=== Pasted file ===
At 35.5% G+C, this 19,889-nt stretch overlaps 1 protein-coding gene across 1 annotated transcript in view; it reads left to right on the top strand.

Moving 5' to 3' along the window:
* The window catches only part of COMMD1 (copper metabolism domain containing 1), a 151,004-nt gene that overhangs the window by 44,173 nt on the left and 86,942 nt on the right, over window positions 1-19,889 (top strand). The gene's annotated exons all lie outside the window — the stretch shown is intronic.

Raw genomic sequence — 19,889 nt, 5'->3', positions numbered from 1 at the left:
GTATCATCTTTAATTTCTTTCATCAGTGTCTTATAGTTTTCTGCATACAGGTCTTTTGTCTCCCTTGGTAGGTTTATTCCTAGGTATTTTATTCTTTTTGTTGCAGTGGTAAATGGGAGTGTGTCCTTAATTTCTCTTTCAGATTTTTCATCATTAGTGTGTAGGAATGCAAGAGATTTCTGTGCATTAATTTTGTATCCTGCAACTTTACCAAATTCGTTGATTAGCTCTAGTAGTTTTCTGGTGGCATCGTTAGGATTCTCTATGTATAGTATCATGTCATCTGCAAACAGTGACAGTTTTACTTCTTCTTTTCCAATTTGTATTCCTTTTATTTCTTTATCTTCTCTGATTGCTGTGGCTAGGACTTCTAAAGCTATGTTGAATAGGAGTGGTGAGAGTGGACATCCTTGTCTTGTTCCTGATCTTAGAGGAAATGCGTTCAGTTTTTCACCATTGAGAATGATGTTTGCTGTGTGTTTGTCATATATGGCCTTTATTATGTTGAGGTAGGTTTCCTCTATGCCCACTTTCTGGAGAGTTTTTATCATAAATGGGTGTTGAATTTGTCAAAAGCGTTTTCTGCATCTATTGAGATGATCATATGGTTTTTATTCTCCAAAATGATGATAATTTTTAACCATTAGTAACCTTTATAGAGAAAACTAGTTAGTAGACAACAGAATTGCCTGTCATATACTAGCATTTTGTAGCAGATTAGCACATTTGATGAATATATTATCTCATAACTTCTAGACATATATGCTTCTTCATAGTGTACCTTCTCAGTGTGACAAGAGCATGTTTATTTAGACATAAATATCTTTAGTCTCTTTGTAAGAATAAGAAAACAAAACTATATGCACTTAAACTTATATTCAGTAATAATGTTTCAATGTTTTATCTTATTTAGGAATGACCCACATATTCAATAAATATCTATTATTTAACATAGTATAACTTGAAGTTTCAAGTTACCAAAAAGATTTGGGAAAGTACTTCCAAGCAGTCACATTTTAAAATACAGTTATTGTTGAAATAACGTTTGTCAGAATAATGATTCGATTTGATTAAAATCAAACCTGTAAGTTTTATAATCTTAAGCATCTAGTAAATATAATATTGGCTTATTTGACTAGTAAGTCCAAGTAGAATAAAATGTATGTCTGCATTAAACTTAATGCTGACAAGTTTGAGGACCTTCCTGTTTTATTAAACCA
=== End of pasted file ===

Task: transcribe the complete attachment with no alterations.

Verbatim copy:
At 35.5% G+C, this 19,889-nt stretch overlaps 1 protein-coding gene across 1 annotated transcript in view; it reads left to right on the top strand.

Moving 5' to 3' along the window:
* The window catches only part of COMMD1 (copper metabolism domain containing 1), a 151,004-nt gene that overhangs the window by 44,173 nt on the left and 86,942 nt on the right, over window positions 1-19,889 (top strand). The gene's annotated exons all lie outside the window — the stretch shown is intronic.

Raw genomic sequence — 19,889 nt, 5'->3', positions numbered from 1 at the left:
GTATCATCTTTAATTTCTTTCATCAGTGTCTTATAGTTTTCTGCATACAGGTCTTTTGTCTCCCTTGGTAGGTTTATTCCTAGGTATTTTATTCTTTTTGTTGCAGTGGTAAATGGGAGTGTGTCCTTAATTTCTCTTTCAGATTTTTCATCATTAGTGTGTAGGAATGCAAGAGATTTCTGTGCATTAATTTTGTATCCTGCAACTTTACCAAATTCGTTGATTAGCTCTAGTAGTTTTCTGGTGGCATCGTTAGGATTCTCTATGTATAGTATCATGTCATCTGCAAACAGTGACAGTTTTACTTCTTCTTTTCCAATTTGTATTCCTTTTATTTCTTTATCTTCTCTGATTGCTGTGGCTAGGACTTCTAAAGCTATGTTGAATAGGAGTGGTGAGAGTGGACATCCTTGTCTTGTTCCTGATCTTAGAGGAAATGCGTTCAGTTTTTCACCATTGAGAATGATGTTTGCTGTGTGTTTGTCATATATGGCCTTTATTATGTTGAGGTAGGTTTCCTCTATGCCCACTTTCTGGAGAGTTTTTATCATAAATGGGTGTTGAATTTGTCAAAAGCGTTTTCTGCATCTATTGAGATGATCATATGGTTTTTATTCTCCAAAATGATGATAATTTTTAACCATTAGTAACCTTTATAGAGAAAACTAGTTAGTAGACAACAGAATTGCCTGTCATATACTAGCATTTTGTAGCAGATTAGCACATTTGATGAATATATTATCTCATAACTTCTAGACATATATGCTTCTTCATAGTGTACCTTCTCAGTGTGACAAGAGCATGTTTATTTAGACATAAATATCTTTAGTCTCTTTGTAAGAATAAGAAAACAAAACTATATGCACTTAAACTTATATTCAGTAATAATGTTTCAATGTTTTATCTTATTTAGGAATGACCCACATATTCAATAAATATCTATTATTTAACATAGTATAACTTGAAGTTTCAAGTTACCAAAAAGATTTGGGAAAGTACTTCCAAGCAGTCACATTTTAAAATACAGTTATTGTTGAAATAACGTTTGTCAGAATAATGATTCGATTTGATTAAAATCAAACCTGTAAGTTTTATAATCTTAAGCATCTAGTAAATATAATATTGGCTTATTTGACTAGTAAGTCCAAGTAGAATAAAATGTATGTCTGCATTAAACTTAATGCTGACAAGTTTGAGGACCTTCCTGTTTTATTAAACCA